Diane Wakoski was born in Whittier, California, in 1937. She has published more than forty collections of poems, including the four books,Argonaut Rose (1998), The Emerald City of Las Vegas (1995), Jason the Sailor (1993), and Medea the Sorceress (1991) that constitute her series,The Archaeology of Movies and Books, all published by Black Sparrow Press. Other notable titles include Emerald Ice: Selected Poems 1962-1987 (1988), which won the Poetry Society of America's William Carlos Williams Award and The Collected Greed, Parts 1-13 (1984).
The Diamond Dog, Diane Wakoski's 19th collection, calls into being a world where the scientific and the mytho-poetic interact and combine. Here, in her first collection of entirely new work since Argonaut Rose (1998), planets move in the perturbed ellipses of warped, Einsteinian space. Yet too, in the realm of the Diamond Dog, stars still turn in their Ptolemaic spheres. Here, the air can be Linden green, Lorca green, and the stem of a carnation can be the line on an astronomer's spectrograph, the signature of oxygen in some distant star.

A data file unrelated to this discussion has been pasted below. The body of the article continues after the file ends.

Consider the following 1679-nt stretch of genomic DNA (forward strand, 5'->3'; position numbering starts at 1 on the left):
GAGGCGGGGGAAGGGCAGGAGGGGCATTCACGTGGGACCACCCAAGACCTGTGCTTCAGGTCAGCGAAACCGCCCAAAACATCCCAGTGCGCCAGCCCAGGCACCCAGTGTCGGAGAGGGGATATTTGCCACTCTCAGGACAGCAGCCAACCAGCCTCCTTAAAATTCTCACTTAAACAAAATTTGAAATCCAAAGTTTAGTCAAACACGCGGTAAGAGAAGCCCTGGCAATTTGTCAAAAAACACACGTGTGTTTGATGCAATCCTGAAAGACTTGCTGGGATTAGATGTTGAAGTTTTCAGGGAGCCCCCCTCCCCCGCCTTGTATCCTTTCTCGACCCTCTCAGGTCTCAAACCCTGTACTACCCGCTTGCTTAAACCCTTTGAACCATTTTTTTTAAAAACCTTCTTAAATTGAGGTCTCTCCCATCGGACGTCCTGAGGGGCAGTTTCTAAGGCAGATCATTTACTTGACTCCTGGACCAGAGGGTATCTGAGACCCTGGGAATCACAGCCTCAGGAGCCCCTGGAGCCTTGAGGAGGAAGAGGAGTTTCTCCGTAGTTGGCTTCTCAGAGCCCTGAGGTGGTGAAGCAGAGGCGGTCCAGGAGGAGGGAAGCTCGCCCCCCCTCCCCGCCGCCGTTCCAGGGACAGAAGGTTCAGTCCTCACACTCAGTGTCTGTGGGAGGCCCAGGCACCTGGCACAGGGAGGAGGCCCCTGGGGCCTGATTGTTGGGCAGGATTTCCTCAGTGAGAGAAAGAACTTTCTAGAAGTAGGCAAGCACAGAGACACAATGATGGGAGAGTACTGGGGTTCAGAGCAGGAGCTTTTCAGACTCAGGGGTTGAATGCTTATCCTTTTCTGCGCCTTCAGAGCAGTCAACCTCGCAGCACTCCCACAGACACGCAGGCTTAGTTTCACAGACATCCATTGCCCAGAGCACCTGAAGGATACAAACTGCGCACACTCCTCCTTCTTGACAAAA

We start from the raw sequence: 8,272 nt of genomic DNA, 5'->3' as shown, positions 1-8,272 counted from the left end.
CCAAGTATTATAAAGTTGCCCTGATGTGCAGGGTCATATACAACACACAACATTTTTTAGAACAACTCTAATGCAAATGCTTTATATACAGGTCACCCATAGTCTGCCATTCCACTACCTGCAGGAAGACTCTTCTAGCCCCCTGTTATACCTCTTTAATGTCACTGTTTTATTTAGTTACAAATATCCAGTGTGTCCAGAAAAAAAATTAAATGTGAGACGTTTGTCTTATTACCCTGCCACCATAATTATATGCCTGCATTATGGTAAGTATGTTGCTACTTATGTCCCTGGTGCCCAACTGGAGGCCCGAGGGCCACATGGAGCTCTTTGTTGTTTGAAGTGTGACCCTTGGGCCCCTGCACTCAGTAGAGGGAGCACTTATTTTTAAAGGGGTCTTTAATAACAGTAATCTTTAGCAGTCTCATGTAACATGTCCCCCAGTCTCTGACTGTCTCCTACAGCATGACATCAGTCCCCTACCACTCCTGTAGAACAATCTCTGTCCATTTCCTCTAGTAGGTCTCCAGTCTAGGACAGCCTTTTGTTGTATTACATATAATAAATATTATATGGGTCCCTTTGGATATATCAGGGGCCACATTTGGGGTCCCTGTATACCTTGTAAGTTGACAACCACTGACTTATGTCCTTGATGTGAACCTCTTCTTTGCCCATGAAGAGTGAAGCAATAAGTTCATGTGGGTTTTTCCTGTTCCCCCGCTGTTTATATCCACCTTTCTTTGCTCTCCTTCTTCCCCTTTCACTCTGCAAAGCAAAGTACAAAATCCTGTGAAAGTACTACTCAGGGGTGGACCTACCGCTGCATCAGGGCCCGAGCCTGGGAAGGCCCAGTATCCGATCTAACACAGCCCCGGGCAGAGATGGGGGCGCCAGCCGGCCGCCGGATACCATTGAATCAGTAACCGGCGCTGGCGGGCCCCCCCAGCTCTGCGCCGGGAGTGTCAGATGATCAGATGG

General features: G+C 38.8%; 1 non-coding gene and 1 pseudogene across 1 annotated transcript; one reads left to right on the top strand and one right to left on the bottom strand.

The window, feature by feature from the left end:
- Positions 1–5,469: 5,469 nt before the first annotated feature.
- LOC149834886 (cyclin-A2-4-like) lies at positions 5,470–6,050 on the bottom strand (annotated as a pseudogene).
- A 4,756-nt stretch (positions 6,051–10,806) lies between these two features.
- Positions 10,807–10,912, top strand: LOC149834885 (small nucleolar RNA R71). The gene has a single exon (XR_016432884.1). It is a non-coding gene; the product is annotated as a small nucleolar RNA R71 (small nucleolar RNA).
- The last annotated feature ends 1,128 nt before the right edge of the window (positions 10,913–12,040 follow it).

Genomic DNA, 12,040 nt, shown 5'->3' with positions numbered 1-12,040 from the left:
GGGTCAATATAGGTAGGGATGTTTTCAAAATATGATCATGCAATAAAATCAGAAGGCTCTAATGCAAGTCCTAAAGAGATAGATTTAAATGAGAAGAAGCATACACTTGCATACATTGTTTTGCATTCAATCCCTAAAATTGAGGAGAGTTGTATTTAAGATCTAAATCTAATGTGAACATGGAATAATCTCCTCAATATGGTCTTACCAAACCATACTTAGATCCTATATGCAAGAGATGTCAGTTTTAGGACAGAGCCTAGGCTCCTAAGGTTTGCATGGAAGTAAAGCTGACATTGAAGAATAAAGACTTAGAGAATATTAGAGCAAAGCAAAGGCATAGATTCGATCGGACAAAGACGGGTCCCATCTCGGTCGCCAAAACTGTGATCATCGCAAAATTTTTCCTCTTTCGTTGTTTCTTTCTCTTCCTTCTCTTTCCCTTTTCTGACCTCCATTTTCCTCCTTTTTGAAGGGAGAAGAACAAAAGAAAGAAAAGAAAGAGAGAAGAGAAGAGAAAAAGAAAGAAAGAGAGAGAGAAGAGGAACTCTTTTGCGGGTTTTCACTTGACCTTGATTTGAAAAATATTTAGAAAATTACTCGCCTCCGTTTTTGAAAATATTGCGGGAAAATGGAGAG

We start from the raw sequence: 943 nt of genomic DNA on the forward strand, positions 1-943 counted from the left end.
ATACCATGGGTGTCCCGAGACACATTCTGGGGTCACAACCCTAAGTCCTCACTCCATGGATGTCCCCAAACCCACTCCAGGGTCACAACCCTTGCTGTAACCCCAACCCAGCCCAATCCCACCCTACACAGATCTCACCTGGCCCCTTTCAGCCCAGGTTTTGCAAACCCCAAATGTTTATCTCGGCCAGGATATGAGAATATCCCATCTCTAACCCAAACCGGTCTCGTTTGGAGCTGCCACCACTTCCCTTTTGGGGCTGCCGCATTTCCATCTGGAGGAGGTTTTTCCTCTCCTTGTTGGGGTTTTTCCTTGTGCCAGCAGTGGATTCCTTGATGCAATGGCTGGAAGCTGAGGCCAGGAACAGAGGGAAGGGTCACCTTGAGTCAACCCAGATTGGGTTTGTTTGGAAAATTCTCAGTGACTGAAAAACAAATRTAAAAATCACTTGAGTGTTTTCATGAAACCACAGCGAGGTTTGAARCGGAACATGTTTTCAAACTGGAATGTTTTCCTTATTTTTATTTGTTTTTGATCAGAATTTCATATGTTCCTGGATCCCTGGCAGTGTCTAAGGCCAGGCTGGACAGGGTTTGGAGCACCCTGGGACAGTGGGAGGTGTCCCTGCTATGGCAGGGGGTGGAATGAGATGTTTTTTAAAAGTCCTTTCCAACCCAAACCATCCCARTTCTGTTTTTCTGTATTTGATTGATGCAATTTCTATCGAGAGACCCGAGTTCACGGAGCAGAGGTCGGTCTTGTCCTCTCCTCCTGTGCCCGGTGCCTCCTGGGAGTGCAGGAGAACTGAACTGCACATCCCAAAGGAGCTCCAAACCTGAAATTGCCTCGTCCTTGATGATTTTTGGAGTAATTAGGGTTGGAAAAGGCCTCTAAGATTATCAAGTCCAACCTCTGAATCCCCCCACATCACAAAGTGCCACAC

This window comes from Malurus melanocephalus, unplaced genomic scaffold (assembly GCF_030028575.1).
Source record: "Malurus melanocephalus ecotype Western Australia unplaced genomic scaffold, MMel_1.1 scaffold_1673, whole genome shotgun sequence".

A boy in some Dickens school
tipped his inkwell
and poured out a continent
of black sail, lines flapping as
a map crackled
in her luggage. Thrust and parry.
a bud, a parachute,
the crystal still packed into point,
the miniature ship,
lines collapsed, before
it's in the bottle.
a trip to the Azores,
the carnation she found while walking
her dog on the lake,
its stem a green line of oxygen,
the dog's leash a Red Giant,
the fog off the lake that rendered thoughts
none of this relevant to the lost pilot or
the girl visited—
on the beach by Amelia Earhart,
whose navigator went down with her,
but of whom we never speak.
My Diamond Dog, never
on a leash, it's always
is visibly tethered to her,
the Martian line glowing on a foggy beach.